Video games were once the domain of dedicated game consoles and PCs, but today, gamers can easily access entire virtual worlds anywhere, across a wide range of devices. For parents, that presents a growing challenge: How do you know whether a game or app is right for your children and how do you manage their access? 

Rating the system

In 1994 industry leaders came together to establish the Entertainment Software Rating Board, a non-profit, self-regulatory rating authority for rating video games. In those days, you had to buy a game in a box at retail and bring it home. Today, those ratings can also be found on digital games and apps in online or mobile storefronts, like Google Play, Xbox Store, Nintendo eShop and PlayStation Store. Ratings are most effective when you know where they are displayed and exactly what they mean.

Fortunately, understanding the different parts of the ESRB rating system is easy and provides parents with useful information at a glance. Rating categories recommend age-appropriateness and include:

  • E: Everyone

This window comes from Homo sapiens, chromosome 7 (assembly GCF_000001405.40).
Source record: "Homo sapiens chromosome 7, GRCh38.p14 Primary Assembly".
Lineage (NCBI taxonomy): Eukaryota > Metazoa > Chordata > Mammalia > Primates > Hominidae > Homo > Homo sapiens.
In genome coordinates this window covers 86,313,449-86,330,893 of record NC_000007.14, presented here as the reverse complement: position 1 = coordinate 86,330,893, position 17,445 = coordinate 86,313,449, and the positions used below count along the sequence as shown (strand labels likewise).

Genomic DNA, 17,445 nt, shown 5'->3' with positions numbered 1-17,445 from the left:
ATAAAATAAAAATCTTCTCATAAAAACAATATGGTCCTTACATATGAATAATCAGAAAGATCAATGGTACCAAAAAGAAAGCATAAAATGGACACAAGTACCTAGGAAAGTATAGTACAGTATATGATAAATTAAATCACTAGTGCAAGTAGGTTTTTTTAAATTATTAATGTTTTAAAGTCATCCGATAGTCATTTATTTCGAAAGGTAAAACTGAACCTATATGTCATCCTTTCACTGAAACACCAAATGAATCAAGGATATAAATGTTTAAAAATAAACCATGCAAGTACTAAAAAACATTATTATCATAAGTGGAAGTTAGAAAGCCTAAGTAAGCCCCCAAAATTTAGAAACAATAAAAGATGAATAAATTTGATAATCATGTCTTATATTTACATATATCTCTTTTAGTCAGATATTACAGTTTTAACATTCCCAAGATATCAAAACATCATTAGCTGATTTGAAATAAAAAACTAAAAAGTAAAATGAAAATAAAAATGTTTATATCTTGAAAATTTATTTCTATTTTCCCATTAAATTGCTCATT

• E10+: Everyone 10 and older

  • T: Teen, 13+

  • M: Mature, 17+

  • AO: Adults Only, 18+

Content descriptors highlight content that may have triggered a particular rating, such as violence, suggestive themes, or language. Interactive elements provide details about certain features of digitally-delivered games and apps, including online user interaction, the ability to purchase digital goods, or whether unrestricted Internet access is provided.

In control

Parental controls are essential for helping parents manage which games their children play and which apps they download. All of today’s popular gaming devices have controls built in that allow parents to block titles by rating, ensuring your children don’t play a game that may be too mature for them. Depending on the device, parents can also control specific features like which users their children can play with online and whether in-game purchases can be made.

Learning about ratings and parental controls can make gamer parenting a breeze. A little window-shopping can also go a long way. Checking game reviews and trailers, reading a game’s description on a storefront detail page and simply playing the game in question can help you make informed decisions about which games are right for your family.